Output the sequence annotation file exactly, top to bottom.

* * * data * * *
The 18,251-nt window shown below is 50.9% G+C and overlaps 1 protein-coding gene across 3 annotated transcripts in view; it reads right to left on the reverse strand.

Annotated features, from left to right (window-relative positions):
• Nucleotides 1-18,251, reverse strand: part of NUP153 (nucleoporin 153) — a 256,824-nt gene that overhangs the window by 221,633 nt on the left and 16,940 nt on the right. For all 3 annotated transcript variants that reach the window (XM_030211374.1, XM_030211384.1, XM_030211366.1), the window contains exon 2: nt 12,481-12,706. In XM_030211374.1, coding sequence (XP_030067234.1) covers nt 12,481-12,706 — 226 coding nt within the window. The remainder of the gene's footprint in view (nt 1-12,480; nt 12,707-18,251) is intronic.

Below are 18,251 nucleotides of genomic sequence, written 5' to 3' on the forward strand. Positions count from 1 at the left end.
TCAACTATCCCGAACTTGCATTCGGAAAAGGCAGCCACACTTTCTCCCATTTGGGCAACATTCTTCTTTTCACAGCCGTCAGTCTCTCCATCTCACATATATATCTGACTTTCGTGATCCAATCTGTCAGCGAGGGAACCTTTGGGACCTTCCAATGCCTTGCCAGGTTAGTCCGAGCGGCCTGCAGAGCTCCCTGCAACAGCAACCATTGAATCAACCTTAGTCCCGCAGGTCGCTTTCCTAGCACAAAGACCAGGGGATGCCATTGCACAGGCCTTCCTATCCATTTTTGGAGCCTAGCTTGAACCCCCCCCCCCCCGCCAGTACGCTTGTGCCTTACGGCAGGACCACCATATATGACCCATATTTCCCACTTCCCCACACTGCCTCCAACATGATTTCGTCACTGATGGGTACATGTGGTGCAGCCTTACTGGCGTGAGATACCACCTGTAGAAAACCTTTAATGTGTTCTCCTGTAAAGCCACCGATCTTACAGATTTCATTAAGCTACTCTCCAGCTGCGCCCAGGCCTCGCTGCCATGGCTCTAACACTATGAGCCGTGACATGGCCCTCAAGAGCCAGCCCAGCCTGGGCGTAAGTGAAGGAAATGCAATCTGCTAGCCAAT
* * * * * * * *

The 18,251-nt window shown below is 50.9% G+C and overlaps 1 protein-coding gene across 3 annotated transcripts in view; it reads right to left on the reverse strand.

Annotated features, from left to right (window-relative positions):
• Nucleotides 1-18,251, reverse strand: part of NUP153 (nucleoporin 153) — a 256,824-nt gene that overhangs the window by 221,633 nt on the left and 16,940 nt on the right. For all 3 annotated transcript variants that reach the window (XM_030211374.1, XM_030211384.1, XM_030211366.1), the window contains exon 2: nt 12,481-12,706. In XM_030211374.1, coding sequence (XP_030067234.1) covers nt 12,481-12,706 — 226 coding nt within the window. The remainder of the gene's footprint in view (nt 1-12,480; nt 12,707-18,251) is intronic.

Below are 18,251 nucleotides of genomic sequence, written 5' to 3' on the forward strand. Positions count from 1 at the left end.
TCAACTATCCCGAACTTGCATTCGGAAAAGGCAGCCACACTTTCTCCCATTTGGGCAACATTCTTCTTTTCACAGCCGTCAGTCTCTCCATCTCACATATATATCTGACTTTCGTGATCCAATCTGTCAGCGAGGGAACCTTTGGGACCTTCCAATGCCTTGCCAGGTTAGTCCGAGCGGCCTGCAGAGCTCCCTGCAACAGCAACCATTGAATCAACCTTAGTCCCGCAGGTCGCTTTCCTAGCACAAAGACCAGGGGATGCCATTGCACAGGCCTTCCTATCCATTTTTGGAGCCTAGCTTGAACCCCCCCCCCCCCGCCAGTACGCTTGTGCCTTACGGCAGGACCACCATATATGACCCATATTTCCCACTTCCCCACACTGCCTCCAACATGATTTCGTCACTGATGGGTACATGTGGTGCAGCCTTACTGGCGTGAGATACCACCTGTAGAAAACCTTTAATGTGTTCTCCTGTAAAGCCACCGATCTTACAGATTTCATTAAGCTACTCTCCAGCTGCGCCCAGGCCTCGCTGCCATGGCTCTAACACTATGAGCCGTGACATGGCCCTCAAGAGCCAGCCCAGCCTGGGCGTAAGTGAAGGAAATGCAATCTGCTAGCCAAT